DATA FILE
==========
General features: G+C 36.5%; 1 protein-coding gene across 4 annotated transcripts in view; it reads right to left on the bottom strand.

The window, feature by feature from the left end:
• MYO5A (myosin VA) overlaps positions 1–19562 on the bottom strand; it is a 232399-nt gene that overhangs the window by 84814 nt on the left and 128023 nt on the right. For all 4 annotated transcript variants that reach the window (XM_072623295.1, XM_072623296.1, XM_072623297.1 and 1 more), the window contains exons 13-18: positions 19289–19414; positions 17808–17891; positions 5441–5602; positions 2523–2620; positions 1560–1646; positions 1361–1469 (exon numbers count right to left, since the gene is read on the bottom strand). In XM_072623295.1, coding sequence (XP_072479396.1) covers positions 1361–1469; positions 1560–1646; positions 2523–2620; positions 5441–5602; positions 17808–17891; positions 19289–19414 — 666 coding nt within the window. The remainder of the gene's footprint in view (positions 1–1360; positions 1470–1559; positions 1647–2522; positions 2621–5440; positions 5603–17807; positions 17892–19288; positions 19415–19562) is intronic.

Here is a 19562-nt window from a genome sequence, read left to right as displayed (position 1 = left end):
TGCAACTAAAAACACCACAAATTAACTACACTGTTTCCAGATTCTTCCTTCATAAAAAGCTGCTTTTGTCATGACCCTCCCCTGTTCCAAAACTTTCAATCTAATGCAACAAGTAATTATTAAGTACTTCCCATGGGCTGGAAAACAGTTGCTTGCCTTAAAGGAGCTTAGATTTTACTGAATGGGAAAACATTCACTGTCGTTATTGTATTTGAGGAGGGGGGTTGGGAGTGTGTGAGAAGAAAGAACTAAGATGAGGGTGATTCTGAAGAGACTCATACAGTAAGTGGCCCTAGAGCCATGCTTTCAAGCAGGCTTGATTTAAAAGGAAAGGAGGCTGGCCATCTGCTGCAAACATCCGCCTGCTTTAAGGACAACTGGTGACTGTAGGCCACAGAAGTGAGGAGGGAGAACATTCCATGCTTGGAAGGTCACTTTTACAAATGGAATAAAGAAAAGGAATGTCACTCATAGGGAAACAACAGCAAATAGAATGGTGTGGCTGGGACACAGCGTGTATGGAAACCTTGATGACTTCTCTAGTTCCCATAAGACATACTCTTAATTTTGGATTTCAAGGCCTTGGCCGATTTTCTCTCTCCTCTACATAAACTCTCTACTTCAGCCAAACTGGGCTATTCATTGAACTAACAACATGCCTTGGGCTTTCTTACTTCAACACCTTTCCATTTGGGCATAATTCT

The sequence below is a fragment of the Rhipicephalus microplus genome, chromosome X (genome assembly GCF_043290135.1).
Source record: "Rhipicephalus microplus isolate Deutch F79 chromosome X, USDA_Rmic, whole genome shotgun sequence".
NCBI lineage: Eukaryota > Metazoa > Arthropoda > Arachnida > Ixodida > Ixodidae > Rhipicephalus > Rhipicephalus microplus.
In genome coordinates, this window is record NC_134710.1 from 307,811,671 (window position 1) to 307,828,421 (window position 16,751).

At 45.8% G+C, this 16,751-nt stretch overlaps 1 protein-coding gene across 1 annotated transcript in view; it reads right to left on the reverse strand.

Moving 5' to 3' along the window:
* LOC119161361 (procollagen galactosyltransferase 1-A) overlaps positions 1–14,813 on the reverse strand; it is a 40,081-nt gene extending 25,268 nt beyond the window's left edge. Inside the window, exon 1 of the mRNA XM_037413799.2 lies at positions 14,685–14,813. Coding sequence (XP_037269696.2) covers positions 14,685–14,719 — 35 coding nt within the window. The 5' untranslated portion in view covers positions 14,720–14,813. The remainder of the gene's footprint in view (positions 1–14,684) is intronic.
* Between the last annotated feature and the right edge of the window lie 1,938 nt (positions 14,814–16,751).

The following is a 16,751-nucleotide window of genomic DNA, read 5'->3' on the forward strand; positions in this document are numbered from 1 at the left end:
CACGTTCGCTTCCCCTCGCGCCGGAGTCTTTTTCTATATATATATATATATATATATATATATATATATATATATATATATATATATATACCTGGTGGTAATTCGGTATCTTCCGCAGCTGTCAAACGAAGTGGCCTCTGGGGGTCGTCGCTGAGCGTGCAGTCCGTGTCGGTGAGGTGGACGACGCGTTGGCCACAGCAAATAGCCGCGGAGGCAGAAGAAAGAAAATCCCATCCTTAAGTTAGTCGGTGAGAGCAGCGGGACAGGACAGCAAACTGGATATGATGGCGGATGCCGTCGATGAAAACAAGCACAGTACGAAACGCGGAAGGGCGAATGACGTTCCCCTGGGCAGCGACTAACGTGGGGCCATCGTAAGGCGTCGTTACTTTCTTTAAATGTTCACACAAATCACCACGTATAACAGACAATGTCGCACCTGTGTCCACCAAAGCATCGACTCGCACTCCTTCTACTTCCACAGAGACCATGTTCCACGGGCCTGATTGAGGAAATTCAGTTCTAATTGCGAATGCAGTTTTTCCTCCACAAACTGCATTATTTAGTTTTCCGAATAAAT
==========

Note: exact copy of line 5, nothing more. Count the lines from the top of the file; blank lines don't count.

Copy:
TGCAACTAAAAACACCACAAATTAACTACACTGTTTCCAGATTCTTCCTTCATAAAAAGCTGCTTTTGTCATGACCCTCCCCTGTTCCAAAACTTTCAATCTAATGCAACAAGTAATTATTAAGTACTTCCCATGGGCTGGAAAACAGTTGCTTGCCTTAAAGGAGCTTAGATTTTACTGAATGGGAAAACATTCACTGTCGTTATTGTATTTGAGGAGGGGGGTTGGGAGTGTGTGAGAAGAAAGAACTAAGATGAGGGTGATTCTGAAGAGACTCATACAGTAAGTGGCCCTAGAGCCATGCTTTCAAGCAGGCTTGATTTAAAAGGAAAGGAGGCTGGCCATCTGCTGCAAACATCCGCCTGCTTTAAGGACAACTGGTGACTGTAGGCCACAGAAGTGAGGAGGGAGAACATTCCATGCTTGGAAGGTCACTTTTACAAATGGAATAAAGAAAAGGAATGTCACTCATAGGGAAACAACAGCAAATAGAATGGTGTGGCTGGGACACAGCGTGTATGGAAACCTTGATGACTTCTCTAGTTCCCATAAGACATACTCTTAATTTTGGATTTCAAGGCCTTGGCCGATTTTCTCTCTCCTCTACATAAACTCTCTACTTCAGCCAAACTGGGCTATTCATTGAACTAACAACATGCCTTGGGCTTTCTTACTTCAACACCTTTCCATTTGGGCATAATTCT